25 Apr

How To Migrate Data Seamlessly To A New Host

One of the reasons that we hear businesses give for staying with their current hosting providers (even if they’re not happy with the service) is because they are unsure about how to make the transition from one host to another. We get it! Transferring all of your business’ important data to a server that may be thousands of miles away can be intimidating.

The good news is that we’re here to help. Because making the switch to a new hosting provider doesn’t have to be stressful, as long as you’re organized!

When deciding whether to take the plunge, consider the strategic advantages a new hosting provider might offer your company. Many hosts will also help you transition to their servers to make sure you’re up and running smoothly!

Still a little nervous? Follow these steps to make sure your transition goes off without a hitch!

Get Organized

Make a plan to ensure that you have as little downtime as possible throughout the transition. Consider moving your files over the weekend so that there is little disruption for your clients and employees. Determine who will be responsible for what tasks during the migration. Evaluate how much of the process your new host will be handling.

When you have a plan in place, inform your clients and followers that you are going to be making the switch ahead of time so that you can reduce the number of website visitors during the transition period.

Choose A New Host

Not sure where to start? Here are the key things to consider when choosing a new host.

Backup Your Data

The goal here is to make sure that you don’t lose any data or functionality while you’re making the switch. If you backup appropriately, you can move to the next step with peace of mind knowing that you can fall back on your existing host, if necessary.

Depending on the structure and format of your website, there are several ways to DIY your backup. However, we recommend checking with your existing host to see if they provide backup services and can send you everything to give to your new host.

Copy Files To New Host

Most web hosting providers offer easy transfer functionality or assistance in making the switch. If they don’t offer personalized assistance, they will likely have applications to help upload your site and files. This is especially true for sites that use common CMS such as WordPress.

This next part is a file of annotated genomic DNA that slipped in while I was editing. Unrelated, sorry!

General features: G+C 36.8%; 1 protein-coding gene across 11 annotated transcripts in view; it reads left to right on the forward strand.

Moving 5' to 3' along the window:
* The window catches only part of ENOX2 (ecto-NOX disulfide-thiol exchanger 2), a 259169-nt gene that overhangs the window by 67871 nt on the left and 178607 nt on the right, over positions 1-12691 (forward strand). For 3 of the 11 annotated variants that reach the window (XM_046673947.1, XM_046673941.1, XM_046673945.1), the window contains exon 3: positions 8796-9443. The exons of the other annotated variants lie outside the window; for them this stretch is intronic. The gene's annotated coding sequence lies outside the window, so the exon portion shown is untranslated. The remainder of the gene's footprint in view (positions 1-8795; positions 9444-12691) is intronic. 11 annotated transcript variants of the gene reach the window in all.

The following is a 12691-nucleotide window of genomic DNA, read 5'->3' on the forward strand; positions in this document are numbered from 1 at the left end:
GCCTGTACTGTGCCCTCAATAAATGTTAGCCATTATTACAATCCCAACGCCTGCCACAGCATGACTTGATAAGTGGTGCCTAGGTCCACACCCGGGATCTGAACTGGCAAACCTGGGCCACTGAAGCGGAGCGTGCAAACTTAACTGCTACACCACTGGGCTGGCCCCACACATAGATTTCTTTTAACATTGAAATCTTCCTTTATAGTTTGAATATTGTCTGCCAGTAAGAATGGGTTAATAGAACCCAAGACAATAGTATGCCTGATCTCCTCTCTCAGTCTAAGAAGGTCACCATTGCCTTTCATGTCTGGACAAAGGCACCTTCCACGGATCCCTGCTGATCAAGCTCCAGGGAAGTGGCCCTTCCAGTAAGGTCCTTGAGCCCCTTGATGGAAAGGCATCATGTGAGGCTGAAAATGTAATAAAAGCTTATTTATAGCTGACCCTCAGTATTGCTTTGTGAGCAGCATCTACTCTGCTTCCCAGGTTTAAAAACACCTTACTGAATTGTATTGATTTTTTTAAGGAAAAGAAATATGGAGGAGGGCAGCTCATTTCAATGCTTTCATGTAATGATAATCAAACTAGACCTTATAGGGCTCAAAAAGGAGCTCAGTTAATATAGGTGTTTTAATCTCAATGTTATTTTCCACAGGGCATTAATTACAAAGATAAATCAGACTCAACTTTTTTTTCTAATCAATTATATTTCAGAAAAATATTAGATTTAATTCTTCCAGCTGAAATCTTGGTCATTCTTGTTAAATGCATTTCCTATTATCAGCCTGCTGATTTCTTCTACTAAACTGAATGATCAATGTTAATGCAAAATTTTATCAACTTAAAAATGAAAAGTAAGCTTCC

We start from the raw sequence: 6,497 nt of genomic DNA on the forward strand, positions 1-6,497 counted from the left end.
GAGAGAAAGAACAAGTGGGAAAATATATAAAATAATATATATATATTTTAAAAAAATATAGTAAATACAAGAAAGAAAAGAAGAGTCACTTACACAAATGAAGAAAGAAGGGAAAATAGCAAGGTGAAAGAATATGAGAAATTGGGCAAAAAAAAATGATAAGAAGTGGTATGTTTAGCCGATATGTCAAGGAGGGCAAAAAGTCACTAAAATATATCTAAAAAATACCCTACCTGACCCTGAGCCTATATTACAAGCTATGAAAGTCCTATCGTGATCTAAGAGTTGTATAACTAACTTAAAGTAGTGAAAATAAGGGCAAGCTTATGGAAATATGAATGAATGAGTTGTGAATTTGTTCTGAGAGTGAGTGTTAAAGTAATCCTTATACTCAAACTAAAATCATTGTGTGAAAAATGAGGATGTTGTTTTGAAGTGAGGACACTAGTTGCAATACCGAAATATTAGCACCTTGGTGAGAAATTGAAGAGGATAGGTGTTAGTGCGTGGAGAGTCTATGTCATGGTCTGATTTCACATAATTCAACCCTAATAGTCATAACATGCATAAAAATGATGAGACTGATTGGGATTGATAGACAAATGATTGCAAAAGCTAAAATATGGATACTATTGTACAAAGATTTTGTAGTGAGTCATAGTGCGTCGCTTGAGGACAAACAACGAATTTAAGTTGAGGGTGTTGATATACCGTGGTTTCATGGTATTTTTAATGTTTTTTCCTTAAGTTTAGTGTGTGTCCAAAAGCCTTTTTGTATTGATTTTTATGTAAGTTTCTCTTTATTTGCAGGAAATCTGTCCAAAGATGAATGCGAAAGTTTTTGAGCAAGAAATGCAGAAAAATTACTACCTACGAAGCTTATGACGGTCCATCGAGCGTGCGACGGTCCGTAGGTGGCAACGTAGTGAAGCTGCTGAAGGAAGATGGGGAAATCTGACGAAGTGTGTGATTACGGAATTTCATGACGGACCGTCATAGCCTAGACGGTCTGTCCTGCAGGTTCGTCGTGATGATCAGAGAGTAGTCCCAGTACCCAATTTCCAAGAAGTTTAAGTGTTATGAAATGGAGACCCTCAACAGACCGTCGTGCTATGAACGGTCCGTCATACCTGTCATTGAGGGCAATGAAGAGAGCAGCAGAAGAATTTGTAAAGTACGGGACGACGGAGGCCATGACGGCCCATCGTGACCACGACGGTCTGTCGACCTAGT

Ultimately, you’ll need to load all of your site’s files to the new IP address.

Test, Test, Test

Confirm that everything is working properly and is organized correctly before you begin sending visitors to the site on the new server. Some hosting companies can provide a staging platform that allows you to test your website while still technically in “development mode.” This is helpful in allowing you to preview your newly hosted site and remedy any problems before the site goes “live”.

If you have email addresses associated with your domain, this is the time to test and confirm that they are functioning properly, as well.

Update DNS Information

Contact your domain registrar to update your site’s DNS record to the new host’s servers. Essentially, this is what tells your domain where to point visitors to when they type in your domain name. You’ll first need to identify the new server’s address. Then, update the DNS records within your registrar’s settings. Most registrars like Godaddy and Domain.com have guides for how to do this yourself listed on their sites.

Monitor

Check your 404 logs consistently to make sure that assets like images or files weren’t left behind in the transition. If you notice an uptick, this will allow you to replace any non-working links to restore your site to full functionality.

Transitioning to a new web hosting provider doesn’t have to bring headaches. However, if this sounds like a bit too much for you, consider a host that will handle the transition for you and confirm that everything is working as it should.

Don’t hang around with a hosting provider that’s not working for you any longer. Make a switch that will support your business long-term, today!